Everyone has a general idea of how it has to end to feel right and true to the show and I think Vince Gilligan and the team have always done that and made decisions which felt true to the show. Did they surprise you with where they ended up and how they got there? It’s amazing. They always surprise me and yet it always feels right. It’s one of the things about Breaking Bad which I think is true throughout the entire series. In terms of individual scenes and plot points you get surprised but at the same time you go “oh yeah, that felt right”. I think that’s true of the final journey here on Breaking Bad. I think they’re some of the best episodes of the entire serious, particularly because there are no other things in play. It’s a freight train going right til the end. I think it will both surprise and shock and yet, still, make people think that it was a proper and right and appropriate ending, I’ll put it that way.   


You said the final eight were some of the best episodes in the series do you think the final eight also includes your best work?
Season three I think I got to do some decent work in the middle of it. But yeah, there’s no question that the story has been built up so much and they’ve written Hank some great scenes. I get to play with everybody in the sandbox and have fun and I appreciate it. There’s no question that personally this is my best eight episodes in terms of performance.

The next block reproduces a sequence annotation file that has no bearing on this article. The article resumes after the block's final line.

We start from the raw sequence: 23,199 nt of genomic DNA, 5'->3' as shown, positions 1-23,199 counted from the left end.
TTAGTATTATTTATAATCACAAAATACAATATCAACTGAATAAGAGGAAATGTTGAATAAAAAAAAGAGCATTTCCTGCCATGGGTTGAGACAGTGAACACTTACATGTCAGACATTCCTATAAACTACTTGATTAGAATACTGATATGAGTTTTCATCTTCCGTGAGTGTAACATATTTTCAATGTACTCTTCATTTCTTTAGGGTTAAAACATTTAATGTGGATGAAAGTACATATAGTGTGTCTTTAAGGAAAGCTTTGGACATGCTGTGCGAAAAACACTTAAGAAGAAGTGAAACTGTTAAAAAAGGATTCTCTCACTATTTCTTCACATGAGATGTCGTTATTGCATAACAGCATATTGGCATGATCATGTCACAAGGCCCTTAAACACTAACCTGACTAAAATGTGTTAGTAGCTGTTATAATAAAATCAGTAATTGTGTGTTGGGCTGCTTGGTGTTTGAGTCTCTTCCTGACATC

Did the cast and crew get emotional shooting the final scenes? Oh yeah, everybody did. And everybody came around to everyone else’s final scene and said goodbye. There was a big blowup photo that everyone had signed for each person. Six years is a long time in your life. People have died and been born. People have been divorced and married. Life is happening and we kind of define it by what point in the series things occurred. It’s like an extended high school or college period. You define certain life events in the context of Breaking Bad. Also just coming to terms with the greatness of the project and the possibility that it could be the best thing that any of us will ever do. I’m hoping there’s other things and I’ll certainly keep on working but something as special as this may only come along once in your lifetime.